G.R. No. 1366. November 18, 1903

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2 Phil. 695

[ G.R. No. 1366. November 18, 1903 ]




The defendant was convicted in the court below of the crime of usurpation and condemned to pay a fine of 2,500 pesetas.

Article 521 of the Penal Code, which punishes this crime, provides as follows:

“He who, by the use of violence or intimidation, shall take possession of any real property or usurp a real right belonging to another, shall, in addition to the penalties which he may incur because of the use of violence, pay a fine equal to from 50 to 100 per cent of the profits which he may have thereby received, but in no case less than 325 pesetas. If the profit should be such that it is impossible to determine the amount, then the penalty shall be a fine of from 325 to 3,250 pesetas.”

Under this article, among other requisites which are essential for the existence of the offense of usurpation, it is necessary that the real property or the real right, which is supposed to be the object of this crime, be the property of another. In the absence of proof of this fact, no conviction can be had upon an information for this offense.

In the present case the evidence for the prosecution deals solely and exclusively with the possession and not the ownership of the land alleged to have been usurped by the defendant. All the testimony for the prosecution tends to show the fact, and nothing more than the fact, that the land in question was in possession of Dofia Carolina Gomez de la Serna and others at the time of the defendant’s forcible entry therein. Furthermore, it appears that the possessors did not make any claim to the ownership of the said land, but only to its possession. Dofia Carolina herself says that this land “does not belong to anybody,” and that, although she is occupying it, it is only because she is in possession of it. There is, therefore, no evidence that the land is the property of those alleged to have been injured by the offense charged.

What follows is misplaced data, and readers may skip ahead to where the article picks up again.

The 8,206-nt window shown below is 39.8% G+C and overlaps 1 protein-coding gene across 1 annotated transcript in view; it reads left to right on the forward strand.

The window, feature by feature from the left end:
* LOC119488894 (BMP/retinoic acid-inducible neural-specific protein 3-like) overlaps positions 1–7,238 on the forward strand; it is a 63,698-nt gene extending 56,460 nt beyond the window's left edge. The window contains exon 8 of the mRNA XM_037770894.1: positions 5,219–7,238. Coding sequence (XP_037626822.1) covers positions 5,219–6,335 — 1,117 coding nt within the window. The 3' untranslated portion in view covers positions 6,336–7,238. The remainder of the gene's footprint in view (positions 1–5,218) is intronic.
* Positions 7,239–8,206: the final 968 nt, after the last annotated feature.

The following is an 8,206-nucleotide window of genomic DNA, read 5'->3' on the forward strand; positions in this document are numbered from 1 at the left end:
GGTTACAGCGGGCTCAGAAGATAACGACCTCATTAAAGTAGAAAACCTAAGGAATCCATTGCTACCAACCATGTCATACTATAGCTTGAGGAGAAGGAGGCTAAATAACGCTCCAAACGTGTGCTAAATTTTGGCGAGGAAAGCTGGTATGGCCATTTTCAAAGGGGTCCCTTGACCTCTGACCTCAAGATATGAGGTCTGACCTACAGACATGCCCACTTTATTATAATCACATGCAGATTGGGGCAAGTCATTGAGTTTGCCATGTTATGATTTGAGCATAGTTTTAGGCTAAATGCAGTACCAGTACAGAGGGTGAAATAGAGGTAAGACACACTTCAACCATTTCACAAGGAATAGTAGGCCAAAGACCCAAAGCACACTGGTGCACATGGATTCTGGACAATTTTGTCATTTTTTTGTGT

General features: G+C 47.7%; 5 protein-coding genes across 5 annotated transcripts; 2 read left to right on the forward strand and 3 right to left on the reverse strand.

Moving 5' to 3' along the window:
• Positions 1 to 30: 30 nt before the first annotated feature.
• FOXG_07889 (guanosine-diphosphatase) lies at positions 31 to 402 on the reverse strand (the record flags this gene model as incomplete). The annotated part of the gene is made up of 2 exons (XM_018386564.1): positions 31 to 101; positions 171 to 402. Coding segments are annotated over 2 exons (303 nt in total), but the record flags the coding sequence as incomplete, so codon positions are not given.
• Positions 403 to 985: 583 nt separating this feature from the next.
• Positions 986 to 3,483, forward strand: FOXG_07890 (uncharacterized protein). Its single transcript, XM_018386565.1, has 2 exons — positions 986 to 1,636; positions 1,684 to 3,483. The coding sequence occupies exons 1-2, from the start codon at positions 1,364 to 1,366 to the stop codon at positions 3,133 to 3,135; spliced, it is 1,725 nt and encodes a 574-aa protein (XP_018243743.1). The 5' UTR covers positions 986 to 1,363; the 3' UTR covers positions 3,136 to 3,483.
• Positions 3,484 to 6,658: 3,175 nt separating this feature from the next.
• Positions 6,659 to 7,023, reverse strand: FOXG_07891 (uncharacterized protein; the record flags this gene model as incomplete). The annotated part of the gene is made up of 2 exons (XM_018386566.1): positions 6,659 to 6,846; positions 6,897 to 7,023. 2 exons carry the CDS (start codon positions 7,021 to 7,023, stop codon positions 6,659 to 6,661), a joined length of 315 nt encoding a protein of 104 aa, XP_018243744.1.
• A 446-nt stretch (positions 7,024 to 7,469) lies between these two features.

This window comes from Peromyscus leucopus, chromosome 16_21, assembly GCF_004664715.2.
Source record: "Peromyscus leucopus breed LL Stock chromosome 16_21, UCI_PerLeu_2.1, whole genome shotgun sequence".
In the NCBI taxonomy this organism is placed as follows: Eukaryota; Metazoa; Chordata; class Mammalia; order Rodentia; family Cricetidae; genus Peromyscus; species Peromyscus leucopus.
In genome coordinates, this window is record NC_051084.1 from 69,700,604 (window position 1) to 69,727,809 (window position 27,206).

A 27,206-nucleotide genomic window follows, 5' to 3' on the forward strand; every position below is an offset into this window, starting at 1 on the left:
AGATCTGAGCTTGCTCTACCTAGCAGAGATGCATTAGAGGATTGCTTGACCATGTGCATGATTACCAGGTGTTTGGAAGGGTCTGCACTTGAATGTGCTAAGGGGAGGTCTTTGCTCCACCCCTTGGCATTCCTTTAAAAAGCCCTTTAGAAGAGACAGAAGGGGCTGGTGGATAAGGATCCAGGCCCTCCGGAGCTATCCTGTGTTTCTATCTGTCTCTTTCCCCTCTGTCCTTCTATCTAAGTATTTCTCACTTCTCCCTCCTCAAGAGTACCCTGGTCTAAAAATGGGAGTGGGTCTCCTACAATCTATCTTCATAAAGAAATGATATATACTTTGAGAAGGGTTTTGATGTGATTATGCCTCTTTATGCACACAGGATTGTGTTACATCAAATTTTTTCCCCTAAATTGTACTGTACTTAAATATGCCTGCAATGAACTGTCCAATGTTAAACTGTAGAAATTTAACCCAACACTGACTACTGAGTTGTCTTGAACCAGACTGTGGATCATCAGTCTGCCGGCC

On the other hand, the defendant offered to prove, by authentic documents, that he was the lawful owner of the land in question. This evidence was rejected in the court below. In this the court erred, for it unquestionably is an error to exclude proof of the ownership of property in litigation when, as in the case of usurpation, this ownership constitutes a necessary and indispensable element for the determination of the defendant’s guilt or innocence. If the defendant herein had shown that he was the owner of the land in question, there would have been no ground on which he could have been convicted of the offense charged, because no one can, in a legal sense, be guilty of the usurpation of his own property. The law requires that the real property or the real right seized be the property of another, in order that the crime of usurpation may exist.

The error of law into which the court fell in refusing to admit the evidence of ownership offered by the defendant, and against which ruling the defendant duly excepted, would be a sufficient ground for remanding the case for a new trial. We do not, however, consider it necessary to do this, in view of the fact that the prosecution has not proven that the land alleged to have been usurped was not the property of the defendant. The burden lay with the prosecution to prove this fact, and, having failed to do so, we must acquit the defendant, even in the absence of any evidence in his behalf, because of the presumption of innocence to which every defendant is entitled until proven guilty.

We therefore reverse the judgment appealed and acquit the defendant, with the costs of both instances de oficio. So ordered.

Arellano, C. J., Torres, Cooper, Willard, and McDonough, JJ., concur.

Johnson, J., did not sit in this case.

Date created: April 15, 2014


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